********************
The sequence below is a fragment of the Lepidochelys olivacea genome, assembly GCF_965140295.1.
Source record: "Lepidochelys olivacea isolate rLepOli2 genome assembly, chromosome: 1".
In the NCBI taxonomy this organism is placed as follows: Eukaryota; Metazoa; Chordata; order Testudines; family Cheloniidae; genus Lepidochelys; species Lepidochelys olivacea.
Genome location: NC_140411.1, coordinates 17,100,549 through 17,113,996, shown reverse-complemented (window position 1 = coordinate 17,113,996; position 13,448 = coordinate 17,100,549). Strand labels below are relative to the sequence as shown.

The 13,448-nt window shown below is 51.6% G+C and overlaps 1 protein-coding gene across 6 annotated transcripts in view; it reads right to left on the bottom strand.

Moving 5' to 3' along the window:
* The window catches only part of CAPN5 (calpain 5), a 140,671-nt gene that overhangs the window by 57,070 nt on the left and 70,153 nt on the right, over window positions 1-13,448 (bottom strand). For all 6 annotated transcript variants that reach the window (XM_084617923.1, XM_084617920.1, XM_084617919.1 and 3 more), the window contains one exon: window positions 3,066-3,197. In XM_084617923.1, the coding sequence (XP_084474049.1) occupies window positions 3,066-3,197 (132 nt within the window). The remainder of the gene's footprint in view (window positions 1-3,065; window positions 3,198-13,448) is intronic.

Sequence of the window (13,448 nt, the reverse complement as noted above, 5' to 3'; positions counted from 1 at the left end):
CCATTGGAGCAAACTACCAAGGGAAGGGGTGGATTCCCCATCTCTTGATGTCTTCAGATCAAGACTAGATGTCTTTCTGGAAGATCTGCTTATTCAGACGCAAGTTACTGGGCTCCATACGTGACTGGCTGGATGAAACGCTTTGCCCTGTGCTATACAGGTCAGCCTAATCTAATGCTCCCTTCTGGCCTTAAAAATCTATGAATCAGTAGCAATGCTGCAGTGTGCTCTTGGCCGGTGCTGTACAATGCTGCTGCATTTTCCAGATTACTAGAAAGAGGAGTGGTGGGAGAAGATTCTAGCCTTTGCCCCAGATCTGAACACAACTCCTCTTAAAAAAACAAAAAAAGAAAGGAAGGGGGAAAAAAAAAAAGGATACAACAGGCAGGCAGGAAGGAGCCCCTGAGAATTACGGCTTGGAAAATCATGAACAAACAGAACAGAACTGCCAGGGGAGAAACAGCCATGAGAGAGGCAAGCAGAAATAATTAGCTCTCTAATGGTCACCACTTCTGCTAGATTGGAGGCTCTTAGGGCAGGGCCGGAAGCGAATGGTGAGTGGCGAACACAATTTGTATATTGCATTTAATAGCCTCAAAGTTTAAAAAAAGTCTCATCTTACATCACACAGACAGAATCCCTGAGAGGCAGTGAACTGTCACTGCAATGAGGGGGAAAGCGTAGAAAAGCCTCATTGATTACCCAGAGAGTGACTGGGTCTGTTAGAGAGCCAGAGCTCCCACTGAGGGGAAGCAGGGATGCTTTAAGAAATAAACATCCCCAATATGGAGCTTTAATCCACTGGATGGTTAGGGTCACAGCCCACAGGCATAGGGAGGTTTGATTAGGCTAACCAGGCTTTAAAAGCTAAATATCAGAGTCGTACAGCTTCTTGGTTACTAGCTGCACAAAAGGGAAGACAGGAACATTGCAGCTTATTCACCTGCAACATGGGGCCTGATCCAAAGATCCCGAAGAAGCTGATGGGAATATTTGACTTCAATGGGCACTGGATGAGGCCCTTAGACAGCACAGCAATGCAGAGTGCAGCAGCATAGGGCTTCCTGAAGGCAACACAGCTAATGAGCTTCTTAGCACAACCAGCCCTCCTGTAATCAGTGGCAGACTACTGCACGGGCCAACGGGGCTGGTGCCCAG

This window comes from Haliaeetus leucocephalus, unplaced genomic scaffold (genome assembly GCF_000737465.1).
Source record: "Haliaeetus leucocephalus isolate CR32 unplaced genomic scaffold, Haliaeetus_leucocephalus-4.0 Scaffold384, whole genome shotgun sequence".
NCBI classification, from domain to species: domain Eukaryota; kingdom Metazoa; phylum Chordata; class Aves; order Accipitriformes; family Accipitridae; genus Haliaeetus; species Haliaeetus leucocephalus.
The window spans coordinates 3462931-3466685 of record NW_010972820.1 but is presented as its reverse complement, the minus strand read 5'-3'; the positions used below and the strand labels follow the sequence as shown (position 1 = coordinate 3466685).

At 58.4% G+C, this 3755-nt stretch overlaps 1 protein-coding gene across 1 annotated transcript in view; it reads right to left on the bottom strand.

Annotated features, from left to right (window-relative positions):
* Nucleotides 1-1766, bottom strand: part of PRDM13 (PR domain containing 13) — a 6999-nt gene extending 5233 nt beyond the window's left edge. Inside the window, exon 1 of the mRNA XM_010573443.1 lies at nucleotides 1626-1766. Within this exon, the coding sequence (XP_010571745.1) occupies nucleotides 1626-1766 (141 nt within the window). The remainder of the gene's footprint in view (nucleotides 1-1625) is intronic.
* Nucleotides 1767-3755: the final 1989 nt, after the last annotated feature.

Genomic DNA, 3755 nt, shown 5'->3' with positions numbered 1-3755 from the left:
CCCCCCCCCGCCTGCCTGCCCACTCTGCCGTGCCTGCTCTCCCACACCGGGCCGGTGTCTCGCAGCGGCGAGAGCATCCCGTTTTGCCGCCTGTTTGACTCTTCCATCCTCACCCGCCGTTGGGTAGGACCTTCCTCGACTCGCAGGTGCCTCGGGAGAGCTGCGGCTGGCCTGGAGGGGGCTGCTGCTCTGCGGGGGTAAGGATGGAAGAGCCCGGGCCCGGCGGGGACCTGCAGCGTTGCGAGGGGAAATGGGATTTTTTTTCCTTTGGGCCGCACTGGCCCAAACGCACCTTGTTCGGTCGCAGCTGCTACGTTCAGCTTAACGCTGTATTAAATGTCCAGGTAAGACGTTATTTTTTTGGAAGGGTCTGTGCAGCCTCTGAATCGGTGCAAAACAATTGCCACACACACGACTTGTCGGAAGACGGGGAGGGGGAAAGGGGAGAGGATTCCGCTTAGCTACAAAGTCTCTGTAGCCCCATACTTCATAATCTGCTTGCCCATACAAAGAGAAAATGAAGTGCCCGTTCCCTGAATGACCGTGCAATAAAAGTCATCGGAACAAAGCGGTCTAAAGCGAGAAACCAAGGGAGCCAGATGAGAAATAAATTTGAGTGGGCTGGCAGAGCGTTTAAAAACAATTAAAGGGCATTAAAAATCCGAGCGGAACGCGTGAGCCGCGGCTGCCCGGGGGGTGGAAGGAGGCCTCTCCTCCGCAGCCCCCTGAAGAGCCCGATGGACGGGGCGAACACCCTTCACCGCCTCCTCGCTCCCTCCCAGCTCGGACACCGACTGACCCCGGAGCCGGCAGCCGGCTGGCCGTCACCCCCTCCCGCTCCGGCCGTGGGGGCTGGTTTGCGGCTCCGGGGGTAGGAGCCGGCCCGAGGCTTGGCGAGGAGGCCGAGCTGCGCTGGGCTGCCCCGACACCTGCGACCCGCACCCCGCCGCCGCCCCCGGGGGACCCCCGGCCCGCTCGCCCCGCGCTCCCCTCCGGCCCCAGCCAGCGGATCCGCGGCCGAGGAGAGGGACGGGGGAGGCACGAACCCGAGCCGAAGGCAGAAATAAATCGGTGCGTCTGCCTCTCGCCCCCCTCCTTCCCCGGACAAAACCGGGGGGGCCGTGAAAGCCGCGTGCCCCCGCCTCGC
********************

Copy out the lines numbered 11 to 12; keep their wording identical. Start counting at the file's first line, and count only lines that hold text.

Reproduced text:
Source record: "Haliaeetus leucocephalus isolate CR32 unplaced genomic scaffold, Haliaeetus_leucocephalus-4.0 Scaffold384, whole genome shotgun sequence".
NCBI classification, from domain to species: domain Eukaryota; kingdom Metazoa; phylum Chordata; class Aves; order Accipitriformes; family Accipitridae; genus Haliaeetus; species Haliaeetus leucocephalus.